Poetry: Kathrine Sowerby

and then the volcano.
 

Burnt out dovecot,
the pigsty’s outline in ash.
Cracks extended like columns
from floorboards laid on earth

to the roof           then the water came.

He stood by his too-short bed,
named his ship, Strangled Sister.
Feet in wet clay he fastened the house:

the wind too high to hear its call, the night too dark to

She stole cheese,
re-imagined herself:

conversing in the too-loud space, the thunder cracked, SOME DAY.

She brooched her shawl, lowered the gable ends
(scratching on the cliff, softening in the sea)
ran circles round the once-was house,
sold oysters to the neglected
 

Father’s Low Birdsong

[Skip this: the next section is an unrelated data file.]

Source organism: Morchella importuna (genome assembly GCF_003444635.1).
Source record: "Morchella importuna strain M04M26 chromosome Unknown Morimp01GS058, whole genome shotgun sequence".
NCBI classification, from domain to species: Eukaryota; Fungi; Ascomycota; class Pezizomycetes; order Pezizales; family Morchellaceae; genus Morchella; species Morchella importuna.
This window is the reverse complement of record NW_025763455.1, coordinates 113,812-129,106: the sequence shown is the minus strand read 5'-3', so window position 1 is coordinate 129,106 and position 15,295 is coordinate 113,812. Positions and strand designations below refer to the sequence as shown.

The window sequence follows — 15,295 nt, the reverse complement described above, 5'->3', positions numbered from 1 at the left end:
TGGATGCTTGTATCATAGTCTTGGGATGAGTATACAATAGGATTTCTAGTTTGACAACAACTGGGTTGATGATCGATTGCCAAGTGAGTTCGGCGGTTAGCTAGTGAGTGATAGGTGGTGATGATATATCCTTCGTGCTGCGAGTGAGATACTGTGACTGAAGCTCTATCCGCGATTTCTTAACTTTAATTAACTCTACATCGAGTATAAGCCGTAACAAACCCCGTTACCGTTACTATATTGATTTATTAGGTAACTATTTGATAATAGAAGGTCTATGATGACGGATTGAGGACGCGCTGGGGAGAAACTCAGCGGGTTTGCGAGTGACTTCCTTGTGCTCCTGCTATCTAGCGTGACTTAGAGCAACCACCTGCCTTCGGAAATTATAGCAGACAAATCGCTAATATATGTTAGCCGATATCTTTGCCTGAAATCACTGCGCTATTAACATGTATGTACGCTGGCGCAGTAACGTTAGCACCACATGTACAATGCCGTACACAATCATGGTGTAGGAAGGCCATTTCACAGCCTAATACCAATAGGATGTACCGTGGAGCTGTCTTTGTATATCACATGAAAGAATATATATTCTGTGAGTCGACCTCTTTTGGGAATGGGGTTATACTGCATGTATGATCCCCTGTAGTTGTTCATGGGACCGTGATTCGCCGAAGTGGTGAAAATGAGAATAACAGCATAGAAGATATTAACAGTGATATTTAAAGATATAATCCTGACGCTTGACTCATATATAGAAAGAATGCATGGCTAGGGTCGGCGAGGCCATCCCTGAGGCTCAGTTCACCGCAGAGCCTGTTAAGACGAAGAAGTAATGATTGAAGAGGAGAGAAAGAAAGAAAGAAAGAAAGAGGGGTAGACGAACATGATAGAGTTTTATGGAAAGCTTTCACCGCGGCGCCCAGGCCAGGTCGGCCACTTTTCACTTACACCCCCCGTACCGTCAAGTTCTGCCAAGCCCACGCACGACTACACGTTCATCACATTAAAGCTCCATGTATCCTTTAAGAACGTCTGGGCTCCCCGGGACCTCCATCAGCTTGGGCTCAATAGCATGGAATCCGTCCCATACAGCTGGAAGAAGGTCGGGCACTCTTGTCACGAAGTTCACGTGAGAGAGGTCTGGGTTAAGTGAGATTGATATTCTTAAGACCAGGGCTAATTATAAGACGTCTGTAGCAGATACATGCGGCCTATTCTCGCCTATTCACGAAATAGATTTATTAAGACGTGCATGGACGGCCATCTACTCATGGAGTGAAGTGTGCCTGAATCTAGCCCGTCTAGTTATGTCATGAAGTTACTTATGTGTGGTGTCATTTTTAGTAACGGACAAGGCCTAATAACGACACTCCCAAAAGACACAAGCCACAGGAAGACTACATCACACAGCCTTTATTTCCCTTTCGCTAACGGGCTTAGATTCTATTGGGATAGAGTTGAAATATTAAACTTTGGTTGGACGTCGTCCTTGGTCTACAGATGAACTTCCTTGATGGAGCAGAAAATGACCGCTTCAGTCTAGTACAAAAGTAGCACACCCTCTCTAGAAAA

Dolphins hold their newborn on the surface
of the water, where horses and bears may kill.

Such depression— warm air lifting cloudy skies,
a steady wind blowing the land clockwise.

Young birds learn the songs of their fathers.

He may be deaf to his own song—its syllables,
feedback, static—but the song is sung, delivered.


Kathrine Sowerby lives in Glasgow where she runs tell it slant, a poetry bookshop, and makes fourfold, a curated publication. Her poems and translations have most recently been published in Gutter, Under the Radar, Poetry Salzburg Review, A Bird is not a Stone and Aesthetica. Kathrine’s background is in visual art, she won a 2013 New Writers Award from the Scottish Book Trust, and recently took part in a Highlight Arts poetry translation project in Lahore, Pakistan.

Her website is kathrinesowerby.com.